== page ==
Money is neither good nor bad, said Mr. Barber.

“The scripture says the love of money is wrong — not money,” Mr. Barber said. “You can use money for very good things or self destructive things. It all depends on the attitude of the heart.”

The recession is even taking its toll on wealthy families like the Barbers, who say they are cutting back on giving gifts this year and focusing on the real meaning of Christmas.

“We’re all struggling in this economy,” Mrs. Barber said. “The big guys are even struggling. People are losing everything they worked all their lives for.”

Because the Barbers have a child in the Air Force, it makes them concerned about the war and terrorism.

Knowing that all her children are safe is the best gift of all this Christmas, Mrs. Barber said.

As for material gifts, she said one of her favorites from last year was a coat.

“My husband wanted me to have it,” she said. “I love it and wear it all the time.”

There will still be about four or five gifts for each of the children under the tree, but Mrs. Barber said this Christmas is about giving things that are needed rather than wanted.

For instance, Mr. Barber said his daughter detailed her brother’s car as a gift “because everyone is hurting so bad.”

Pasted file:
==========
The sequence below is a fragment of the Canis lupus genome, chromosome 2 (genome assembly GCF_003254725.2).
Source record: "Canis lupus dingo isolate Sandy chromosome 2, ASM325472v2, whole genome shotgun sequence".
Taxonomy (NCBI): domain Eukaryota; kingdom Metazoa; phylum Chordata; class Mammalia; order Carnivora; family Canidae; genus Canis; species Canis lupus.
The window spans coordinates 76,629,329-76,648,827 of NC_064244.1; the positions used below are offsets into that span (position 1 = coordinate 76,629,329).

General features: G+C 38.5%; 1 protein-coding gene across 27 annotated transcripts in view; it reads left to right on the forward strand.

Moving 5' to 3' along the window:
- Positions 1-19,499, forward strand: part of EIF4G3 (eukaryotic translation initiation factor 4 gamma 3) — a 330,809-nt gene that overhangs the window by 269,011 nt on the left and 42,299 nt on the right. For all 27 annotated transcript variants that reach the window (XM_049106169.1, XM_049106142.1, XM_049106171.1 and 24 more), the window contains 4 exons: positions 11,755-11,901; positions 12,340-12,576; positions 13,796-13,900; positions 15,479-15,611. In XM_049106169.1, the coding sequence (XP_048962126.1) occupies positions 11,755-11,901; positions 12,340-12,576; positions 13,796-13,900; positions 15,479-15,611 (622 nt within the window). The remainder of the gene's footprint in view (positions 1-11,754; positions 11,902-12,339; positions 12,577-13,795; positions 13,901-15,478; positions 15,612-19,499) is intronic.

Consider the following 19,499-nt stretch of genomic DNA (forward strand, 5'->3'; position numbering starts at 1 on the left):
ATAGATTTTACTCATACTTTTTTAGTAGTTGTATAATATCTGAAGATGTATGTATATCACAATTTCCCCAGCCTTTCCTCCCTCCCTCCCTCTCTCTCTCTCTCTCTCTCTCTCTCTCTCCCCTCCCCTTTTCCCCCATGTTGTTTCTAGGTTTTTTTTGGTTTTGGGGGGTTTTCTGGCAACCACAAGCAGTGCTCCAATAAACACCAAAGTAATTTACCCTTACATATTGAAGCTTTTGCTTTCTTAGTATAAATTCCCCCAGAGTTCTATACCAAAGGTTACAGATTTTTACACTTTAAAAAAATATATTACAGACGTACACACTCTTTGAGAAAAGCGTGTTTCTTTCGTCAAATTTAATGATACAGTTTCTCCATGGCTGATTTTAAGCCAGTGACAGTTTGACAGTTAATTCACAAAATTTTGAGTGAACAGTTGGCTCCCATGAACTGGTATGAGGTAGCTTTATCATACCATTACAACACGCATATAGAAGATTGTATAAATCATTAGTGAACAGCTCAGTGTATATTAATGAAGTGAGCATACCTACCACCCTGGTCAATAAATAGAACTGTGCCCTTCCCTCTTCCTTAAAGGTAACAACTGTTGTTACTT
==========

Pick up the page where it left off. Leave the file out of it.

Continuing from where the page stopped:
However, Mrs. Barber said the children are getting a snow skiing vacation in Vail, Colo., that the family will spend together.

The fortune that has befallen the Barbers in life has not blinded them to what they say is the true meaning of Christmas.

“We’re concentrating this Christmas on gifts that family can give each other like being together and serving one another,” Mr. Barber said. “There will be some gifts, but the emphasis will be on the spiritual and more about giving than getting.”

Christmas is a time to celebrate God’s gift to man, which is salvation through Jesus Christ, Mr. Barber said.

Mrs. Barber noted that a small nativity scene that belonged to her mother sits on her coffee table. Mrs. Barber’s mother, 86, is visiting for Christmas from St. Petersburg, Fla.

Mrs. Barber is resurrecting another memento from her childhood Christmas this year: a Lionel train that runs around the Christmas tree.